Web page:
Mortgage interest rates are slowly coming down in a bid to kickstart the property market. One area that desperately needs a helping hand is the construction supply sector where poor demand is already resulting in redundancies. Last month the government put skilled builders, plumbers and joiners on its ‘eligible workers’ visa list. 

House prices

Average new seller asking prices dropped 1.9 per cent this month to £364,895, according to Rightmove figures. That may sound positive for first time house buyers but the majority are worse off, considering mortgage rates have increased at a higher rate. 

According to Nationwide chief economist, Robert Gardner the cost of mortgage payments today would result in a first buyer paying around 43 per cent of their take-home pay on their mortgage today compared to 33 per cent last June. It’s no surprise then to find 10 per cent less properties being bought by first-time buyers, according to Rightmove.


Rising mortgage costs and increases in the cost of living resulted in a 14,000 drop in property purchases in June, compared to the same time the previous year. Then, 100,000 housing transactions went through, compared to 86,000 for the same month this year.

The good news is lenders are beginning to bring down their interest rates for house buyers – NatWest, Halifax and Virgin Money, Nationwide, Barclays, TSB and HSBC have all made concessions to the wider economic difficulties. 

The reductions in mortgage borrowing couldn’t have come at a more suitable time. Earlier this month the Bank of England increased its base rate by 0.25, bringing it to five per cent. This was a further effort to bring down inflation. Mortgage lending criteria has also proved less restrictive in recent weeks.

Thousands of borrowers may now be worried that they acted a little hastily at the start of the summer in a bid to circumvent potentially higher mortgage rates. Bank of England figures showed an increase in mortgage approvals, from 51,100 in May to 54,700 in June. Remortgaging also increased by £5,000 to 39,100 from May to June.

Thomas Pugh, an economist at the audit, tax and consulting firm RSM UK, said: “With interest rates on mortgages continuing to rise, the average two-year fixed-rate mortgage deal broke above six per cent in June, we expect the peak in house prices to fall by around 10% with the risk of bigger falls if the base rate rises above six per cent.”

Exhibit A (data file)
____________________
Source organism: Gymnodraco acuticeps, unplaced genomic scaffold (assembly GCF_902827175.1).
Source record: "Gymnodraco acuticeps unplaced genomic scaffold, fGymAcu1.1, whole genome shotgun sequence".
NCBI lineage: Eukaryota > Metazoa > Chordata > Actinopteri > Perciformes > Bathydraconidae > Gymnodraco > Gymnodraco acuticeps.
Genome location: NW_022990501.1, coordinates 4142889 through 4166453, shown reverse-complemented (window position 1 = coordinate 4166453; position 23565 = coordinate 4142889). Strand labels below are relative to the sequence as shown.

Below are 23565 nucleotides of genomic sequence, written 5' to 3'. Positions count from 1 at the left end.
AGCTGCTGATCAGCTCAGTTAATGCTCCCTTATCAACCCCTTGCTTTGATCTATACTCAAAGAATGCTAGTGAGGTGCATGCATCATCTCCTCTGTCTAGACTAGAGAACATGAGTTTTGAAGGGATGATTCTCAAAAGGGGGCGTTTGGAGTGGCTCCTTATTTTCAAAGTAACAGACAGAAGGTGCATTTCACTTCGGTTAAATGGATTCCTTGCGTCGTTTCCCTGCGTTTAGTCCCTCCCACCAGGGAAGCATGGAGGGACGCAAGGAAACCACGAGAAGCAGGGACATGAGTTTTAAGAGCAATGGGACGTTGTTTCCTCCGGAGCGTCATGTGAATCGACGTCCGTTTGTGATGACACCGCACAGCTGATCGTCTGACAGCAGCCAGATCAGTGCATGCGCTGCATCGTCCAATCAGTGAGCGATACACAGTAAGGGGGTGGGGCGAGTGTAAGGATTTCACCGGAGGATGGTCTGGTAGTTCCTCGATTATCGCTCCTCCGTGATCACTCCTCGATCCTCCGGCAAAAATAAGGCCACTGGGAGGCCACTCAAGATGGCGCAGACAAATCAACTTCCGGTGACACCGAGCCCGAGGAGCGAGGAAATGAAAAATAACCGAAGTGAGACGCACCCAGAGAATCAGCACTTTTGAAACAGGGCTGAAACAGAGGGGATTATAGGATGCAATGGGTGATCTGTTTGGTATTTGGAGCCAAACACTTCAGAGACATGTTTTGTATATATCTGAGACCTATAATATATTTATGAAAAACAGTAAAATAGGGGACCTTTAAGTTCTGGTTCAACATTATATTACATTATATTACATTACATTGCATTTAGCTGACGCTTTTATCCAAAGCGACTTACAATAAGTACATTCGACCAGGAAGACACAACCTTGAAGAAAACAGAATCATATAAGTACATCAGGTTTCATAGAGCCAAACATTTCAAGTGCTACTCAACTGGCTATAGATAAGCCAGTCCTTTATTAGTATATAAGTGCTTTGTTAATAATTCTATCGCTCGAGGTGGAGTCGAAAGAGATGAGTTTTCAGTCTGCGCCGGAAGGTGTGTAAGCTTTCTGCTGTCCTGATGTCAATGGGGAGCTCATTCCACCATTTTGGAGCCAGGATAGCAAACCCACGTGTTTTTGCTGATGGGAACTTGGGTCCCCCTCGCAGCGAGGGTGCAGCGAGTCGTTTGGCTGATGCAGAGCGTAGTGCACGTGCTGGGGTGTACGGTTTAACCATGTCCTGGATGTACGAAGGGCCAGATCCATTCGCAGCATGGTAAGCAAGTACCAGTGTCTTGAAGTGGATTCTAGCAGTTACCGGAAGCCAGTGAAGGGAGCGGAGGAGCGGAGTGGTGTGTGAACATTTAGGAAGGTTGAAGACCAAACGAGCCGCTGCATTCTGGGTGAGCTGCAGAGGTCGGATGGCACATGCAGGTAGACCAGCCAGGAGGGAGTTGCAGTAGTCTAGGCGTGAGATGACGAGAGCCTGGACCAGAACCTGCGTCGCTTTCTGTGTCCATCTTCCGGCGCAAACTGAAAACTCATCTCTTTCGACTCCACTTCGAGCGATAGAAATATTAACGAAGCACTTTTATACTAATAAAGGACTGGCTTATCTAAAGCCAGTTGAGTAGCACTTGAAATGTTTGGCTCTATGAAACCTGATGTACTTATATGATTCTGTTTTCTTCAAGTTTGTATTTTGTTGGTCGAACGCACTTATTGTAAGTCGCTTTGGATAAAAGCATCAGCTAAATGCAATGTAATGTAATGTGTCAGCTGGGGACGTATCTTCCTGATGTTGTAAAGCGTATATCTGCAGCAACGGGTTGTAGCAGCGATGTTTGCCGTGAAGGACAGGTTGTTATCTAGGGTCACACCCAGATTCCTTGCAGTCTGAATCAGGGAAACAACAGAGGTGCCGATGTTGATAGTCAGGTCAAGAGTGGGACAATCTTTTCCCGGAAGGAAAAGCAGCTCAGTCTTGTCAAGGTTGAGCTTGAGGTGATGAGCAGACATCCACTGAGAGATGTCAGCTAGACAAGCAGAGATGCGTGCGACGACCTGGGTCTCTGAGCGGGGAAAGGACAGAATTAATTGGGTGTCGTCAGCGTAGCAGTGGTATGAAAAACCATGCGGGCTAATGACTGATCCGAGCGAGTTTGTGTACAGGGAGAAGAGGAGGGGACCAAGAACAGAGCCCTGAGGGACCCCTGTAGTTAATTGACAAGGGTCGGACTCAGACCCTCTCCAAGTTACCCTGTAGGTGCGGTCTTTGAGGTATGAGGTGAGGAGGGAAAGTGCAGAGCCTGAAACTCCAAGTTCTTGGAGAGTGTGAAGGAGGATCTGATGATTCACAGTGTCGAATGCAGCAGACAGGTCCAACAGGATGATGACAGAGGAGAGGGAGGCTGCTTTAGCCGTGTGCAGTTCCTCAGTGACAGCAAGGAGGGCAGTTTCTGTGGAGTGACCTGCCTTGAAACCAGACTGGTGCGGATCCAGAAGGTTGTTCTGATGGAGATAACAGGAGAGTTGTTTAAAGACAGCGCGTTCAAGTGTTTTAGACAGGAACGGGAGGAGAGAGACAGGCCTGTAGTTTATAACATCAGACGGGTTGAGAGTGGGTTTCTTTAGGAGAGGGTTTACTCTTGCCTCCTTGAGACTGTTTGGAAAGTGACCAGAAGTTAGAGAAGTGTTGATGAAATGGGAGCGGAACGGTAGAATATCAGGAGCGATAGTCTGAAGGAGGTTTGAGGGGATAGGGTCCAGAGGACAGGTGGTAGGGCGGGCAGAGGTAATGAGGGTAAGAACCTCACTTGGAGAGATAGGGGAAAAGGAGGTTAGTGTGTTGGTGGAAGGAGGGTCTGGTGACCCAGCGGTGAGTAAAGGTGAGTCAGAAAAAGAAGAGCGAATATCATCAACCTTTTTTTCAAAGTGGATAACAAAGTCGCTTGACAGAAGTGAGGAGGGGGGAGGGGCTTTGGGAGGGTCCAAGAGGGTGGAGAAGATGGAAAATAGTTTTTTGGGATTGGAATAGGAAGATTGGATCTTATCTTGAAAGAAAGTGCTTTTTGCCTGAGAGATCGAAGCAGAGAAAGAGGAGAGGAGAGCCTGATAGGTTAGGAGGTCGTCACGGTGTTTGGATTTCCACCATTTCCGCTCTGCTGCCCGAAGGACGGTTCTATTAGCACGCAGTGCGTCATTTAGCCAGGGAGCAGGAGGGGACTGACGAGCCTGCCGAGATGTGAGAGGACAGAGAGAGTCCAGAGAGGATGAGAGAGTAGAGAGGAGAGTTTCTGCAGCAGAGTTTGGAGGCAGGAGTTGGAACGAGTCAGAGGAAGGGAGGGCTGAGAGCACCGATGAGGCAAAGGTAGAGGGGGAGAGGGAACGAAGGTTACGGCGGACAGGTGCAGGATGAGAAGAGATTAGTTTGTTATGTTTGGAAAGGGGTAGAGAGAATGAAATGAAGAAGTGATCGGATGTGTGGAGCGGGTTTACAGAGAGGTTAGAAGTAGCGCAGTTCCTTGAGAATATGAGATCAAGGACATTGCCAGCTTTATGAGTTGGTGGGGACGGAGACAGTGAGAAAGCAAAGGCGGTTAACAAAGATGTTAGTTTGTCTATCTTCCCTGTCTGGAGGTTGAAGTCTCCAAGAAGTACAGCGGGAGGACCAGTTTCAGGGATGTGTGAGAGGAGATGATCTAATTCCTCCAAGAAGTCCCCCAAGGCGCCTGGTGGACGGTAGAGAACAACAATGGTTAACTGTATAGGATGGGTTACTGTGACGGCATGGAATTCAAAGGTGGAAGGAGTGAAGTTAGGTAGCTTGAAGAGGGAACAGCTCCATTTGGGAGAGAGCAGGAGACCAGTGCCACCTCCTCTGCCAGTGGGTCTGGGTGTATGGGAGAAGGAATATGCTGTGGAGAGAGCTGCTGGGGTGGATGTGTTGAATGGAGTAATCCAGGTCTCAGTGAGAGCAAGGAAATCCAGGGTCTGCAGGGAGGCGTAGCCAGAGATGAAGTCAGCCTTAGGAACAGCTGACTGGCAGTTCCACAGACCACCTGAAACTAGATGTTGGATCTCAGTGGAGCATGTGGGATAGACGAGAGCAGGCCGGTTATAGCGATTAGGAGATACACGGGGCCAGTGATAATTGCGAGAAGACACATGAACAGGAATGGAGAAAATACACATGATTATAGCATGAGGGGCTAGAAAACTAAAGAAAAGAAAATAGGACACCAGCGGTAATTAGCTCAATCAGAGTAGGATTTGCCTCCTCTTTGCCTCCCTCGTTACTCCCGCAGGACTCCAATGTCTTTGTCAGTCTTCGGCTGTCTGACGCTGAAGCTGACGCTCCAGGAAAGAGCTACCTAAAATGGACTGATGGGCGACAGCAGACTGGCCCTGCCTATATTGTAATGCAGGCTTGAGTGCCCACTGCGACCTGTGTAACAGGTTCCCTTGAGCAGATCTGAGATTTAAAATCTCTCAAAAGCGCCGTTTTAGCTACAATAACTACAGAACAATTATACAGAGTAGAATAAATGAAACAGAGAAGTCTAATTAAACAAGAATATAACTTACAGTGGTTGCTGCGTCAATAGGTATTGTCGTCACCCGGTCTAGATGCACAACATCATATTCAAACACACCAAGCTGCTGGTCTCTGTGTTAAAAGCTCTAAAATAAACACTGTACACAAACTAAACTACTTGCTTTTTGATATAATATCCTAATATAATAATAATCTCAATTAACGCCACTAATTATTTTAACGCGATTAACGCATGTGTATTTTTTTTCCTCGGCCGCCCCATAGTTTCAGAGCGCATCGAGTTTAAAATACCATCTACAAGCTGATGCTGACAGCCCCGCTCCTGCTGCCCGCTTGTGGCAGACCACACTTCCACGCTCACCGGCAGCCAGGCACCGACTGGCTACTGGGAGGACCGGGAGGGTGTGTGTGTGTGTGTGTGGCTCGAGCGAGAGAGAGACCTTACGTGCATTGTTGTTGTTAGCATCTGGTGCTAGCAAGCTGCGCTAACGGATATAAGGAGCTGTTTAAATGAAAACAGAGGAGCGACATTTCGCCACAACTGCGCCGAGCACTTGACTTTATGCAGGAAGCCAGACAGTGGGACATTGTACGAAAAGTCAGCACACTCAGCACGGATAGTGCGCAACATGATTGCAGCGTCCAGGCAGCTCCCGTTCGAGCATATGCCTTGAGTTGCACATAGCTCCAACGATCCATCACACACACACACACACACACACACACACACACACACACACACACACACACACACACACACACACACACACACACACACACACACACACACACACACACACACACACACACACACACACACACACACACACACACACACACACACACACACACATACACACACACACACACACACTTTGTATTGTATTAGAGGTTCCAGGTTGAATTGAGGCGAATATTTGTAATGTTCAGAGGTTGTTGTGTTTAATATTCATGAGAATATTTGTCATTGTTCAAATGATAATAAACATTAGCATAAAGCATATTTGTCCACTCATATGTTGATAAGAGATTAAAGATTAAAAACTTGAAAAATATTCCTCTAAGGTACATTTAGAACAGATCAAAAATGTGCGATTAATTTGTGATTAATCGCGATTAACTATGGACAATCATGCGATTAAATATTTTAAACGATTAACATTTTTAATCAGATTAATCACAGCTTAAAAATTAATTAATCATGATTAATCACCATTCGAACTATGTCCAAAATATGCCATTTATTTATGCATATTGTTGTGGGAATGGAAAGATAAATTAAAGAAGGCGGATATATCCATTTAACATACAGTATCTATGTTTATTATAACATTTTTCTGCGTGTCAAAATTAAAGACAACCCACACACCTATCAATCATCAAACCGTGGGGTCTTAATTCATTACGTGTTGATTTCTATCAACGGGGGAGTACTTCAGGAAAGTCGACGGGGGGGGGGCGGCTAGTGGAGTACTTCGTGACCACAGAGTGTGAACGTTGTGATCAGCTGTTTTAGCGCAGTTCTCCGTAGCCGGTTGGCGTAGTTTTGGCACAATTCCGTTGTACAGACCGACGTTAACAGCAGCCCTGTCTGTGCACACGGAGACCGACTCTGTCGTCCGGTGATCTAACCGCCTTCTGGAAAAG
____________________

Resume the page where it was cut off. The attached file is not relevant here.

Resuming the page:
The construction sector is also feeling the pinch. Building supplier Marshalls announced this month that it would cut 250 jobs in a bid to stem losses caused by a drop in the demand for New Build homes.

The Yorkshire firm said sales were already 13 per cent down in June, year-on-year, with pre-tax profits down by twice that figure to £33m.

In July, Barratt Developments – the UK’s largest housebuilder, announced a double-digit drop in annual profits. It’s not only demand that’s fuelling the losses, supply chain difficulties are causing slowdowns while Brexit has led to a drop in skilled labour numbers.

Only this week, Crest Nicholson became the latest housebuilder to announce a profits warning. The company’s chief executive Peter Truscott, blamed a “significant reduction in sales.” This, he said, was due to “economic uncertainty deterring prospective home movers.”

Private rented sector

A recent report by property portal Zoopla shows the average PRS tenant in the UK now spends around 28 per cent of their salary on rent.

Edinburgh saw the biggest rise in rents last year, with an increase of 13.7 per cent. That was even higher than London at 13.5 per cent. The smallest increase was in Belfast, with 4.3 per cent.

According to Zoopla there are around 20 per cent to 40 per cent fewer homes to rent across the UK than before the pandemic. There’s also more tenants today than in the past five years. In the North East, for instance, there has been a 56 per cent demand for private rented accommodation since 2018, while, at the same time, supply has fallen by 42 per cent. 

The highest increase in demand is in Scotland, with an 86 per cent increase, supply there has fallen by 18 per cent. The figures for the UK as a whole are a 57 per cent increase in demand and 28 per cent drop in supply.